Cooking With a Light Touch and Keeping Holiday Foods Safe

— Written By N.C. Cooperative Extension

When cooking your holiday meal, here are some tips on making the dishes healthier

 

·    Reduce the Fat – You can reduce the fat in most recipes without changing the quality of the end result, by 1/4 to 1/3.  You can also replace some of the fat in baked goods by replacing 1/2 of the fat with applesauce or other fruit purees.

·    You can also reduce the sugar by 1/4 to 1/3 and increase the sweet spices like cinnamon, cloves, nutmeg, or vanilla.

·    If the sugar or fat is in the recipe just for flavoring, you can decrease them to match your tastes.

·    Use non-stick baking pans, non-stick cooking sprays or paper muffin liners when baking.

·    Substitute whole grain flour for 1/4 to 13 of the flour.

·    Decrease the salt by 1/2 as well and you decrease the sodium in the dish.

·    Use recipes that call for liquid oil instead of solid fat and use the healthier oils like olive and canola oils.

·    Another way to decrease the calories from these dishes is to decrease the portion.  When you just don’t want to mess with a family recipe, decreasing the portion by 1/4 to 1/3 will also decrease the fat, sugar and other ingredients that increase our risk for weight gain and sodium during the holidays.

·    Even though we need to eat more vegetables, the holidays can bring those dishes which are “Death to our Vegetables”, like creamy casseroles.  Try to make sure you have some plain veggies at the meals for those who want to do without all the extra calories.

 

It is also important to keep foods safe during the holidays.  Here are tips to make sure that your holiday guest just go home with a satisfied belly and not a upset one.

 

·    Cook foods to proper temperatures.  Cooking foods to proper temperatures can destroy harmful bacteria.  Follow these guidelines to be sure that your food has reached a safe internal temperature. Turkey and chicken, whole – 165°F; Stuffing – 165°F; Egg dishes – 160°F; Fresh Hams -160°F; Leftovers and casseroles –  165°F.  Purchase a food thermometer so that you can be sure your food is safe!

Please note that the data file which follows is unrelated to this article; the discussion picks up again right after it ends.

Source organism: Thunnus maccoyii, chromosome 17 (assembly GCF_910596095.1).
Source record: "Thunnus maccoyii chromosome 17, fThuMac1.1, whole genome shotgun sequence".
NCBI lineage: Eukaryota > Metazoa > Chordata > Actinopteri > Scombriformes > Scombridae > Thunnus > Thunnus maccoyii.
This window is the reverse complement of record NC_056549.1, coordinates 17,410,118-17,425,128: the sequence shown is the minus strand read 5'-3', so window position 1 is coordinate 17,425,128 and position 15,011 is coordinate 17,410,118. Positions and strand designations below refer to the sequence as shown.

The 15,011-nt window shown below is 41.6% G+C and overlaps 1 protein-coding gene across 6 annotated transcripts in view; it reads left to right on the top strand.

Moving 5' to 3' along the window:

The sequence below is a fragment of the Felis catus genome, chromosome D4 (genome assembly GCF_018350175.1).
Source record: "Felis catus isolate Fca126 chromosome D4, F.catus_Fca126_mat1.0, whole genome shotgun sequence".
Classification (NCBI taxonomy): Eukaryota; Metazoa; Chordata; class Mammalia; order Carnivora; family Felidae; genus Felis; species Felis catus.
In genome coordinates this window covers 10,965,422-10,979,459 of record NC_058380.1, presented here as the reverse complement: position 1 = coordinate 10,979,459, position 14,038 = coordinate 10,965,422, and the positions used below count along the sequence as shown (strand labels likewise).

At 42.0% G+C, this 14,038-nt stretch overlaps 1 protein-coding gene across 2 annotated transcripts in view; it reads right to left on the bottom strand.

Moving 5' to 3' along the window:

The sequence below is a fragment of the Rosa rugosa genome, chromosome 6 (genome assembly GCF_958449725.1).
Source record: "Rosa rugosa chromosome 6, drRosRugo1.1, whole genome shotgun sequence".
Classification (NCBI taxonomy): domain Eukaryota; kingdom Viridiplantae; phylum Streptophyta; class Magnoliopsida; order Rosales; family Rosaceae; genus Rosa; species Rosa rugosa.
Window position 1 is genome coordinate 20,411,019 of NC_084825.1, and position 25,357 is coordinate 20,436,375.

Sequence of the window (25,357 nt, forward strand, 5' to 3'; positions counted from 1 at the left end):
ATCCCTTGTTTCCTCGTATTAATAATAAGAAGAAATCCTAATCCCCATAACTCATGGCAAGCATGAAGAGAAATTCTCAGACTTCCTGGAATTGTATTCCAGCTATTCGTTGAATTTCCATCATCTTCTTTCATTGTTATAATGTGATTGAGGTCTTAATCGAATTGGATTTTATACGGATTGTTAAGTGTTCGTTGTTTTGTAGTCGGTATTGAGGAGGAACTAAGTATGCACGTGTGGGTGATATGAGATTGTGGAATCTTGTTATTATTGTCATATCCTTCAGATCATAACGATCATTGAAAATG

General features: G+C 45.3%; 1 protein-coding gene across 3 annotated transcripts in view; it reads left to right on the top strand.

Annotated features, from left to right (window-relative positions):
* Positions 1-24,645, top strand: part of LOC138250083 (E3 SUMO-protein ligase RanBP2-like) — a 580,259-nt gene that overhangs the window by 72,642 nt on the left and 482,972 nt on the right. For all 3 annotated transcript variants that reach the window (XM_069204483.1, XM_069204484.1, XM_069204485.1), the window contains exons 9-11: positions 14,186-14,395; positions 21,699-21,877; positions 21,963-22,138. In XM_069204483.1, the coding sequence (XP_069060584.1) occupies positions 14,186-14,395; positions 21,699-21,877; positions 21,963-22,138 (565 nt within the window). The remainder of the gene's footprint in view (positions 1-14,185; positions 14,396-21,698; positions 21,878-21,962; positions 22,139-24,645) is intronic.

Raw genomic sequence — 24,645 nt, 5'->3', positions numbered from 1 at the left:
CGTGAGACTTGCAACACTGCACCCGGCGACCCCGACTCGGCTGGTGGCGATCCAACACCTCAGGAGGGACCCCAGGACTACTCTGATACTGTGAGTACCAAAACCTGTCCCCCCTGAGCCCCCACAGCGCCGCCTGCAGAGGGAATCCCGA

·    Store leftovers promptly.  Leftovers should not be left at room temperature for more than two hours.  Store them in the refrigerator within two hours after cooking.  Be sure to wrap them well or store in covered containers.  Use leftovers within 3 days or freeze them.  Harmful bacteria can grow even in the refrigerator.  If you are not sure if something is safe to eat, throw it out!.  If you are going to freeze leftover turkey, do so as soon after cooking as possible.  The longer you leave it in the refrigerator before freezing, the poorer the quality will be when you eat it later.

·    Prepare a Healthy Buffet.  Prepare a number of smaller platters and dishes ahead of time.  Avoid keeping perishable foods over two hours in the “danger zone” of 40°F to 140°F because this is a leading cause of foodborne illness.  Hold hot foods at 140°F or higher and cold foods at 40°F or lower until serving time.  At events where food is set out for guests, avoid adding fresh foods to foods that have been out longer.  Serve smaller bowls of food and put out fresh food bowls as needed.  For added safety, put foods on ice or over a heat source to keep them out of the temperature “danger zone”.

·    Refrigerate That Pumpkin Pie.  A pumpkin pie is a form of custard, and like custard, must be kept in the refrigerator.  The same is true for other foods which contain eggs, milk or have a high moisture content. Bacteria love to grow in these types of foods.

For more tips on making the Holidays Healthy as well as fun, join the Holiday Challenge to Maintain Not Gain call our office.

   

Posted on Nov 20, 2007
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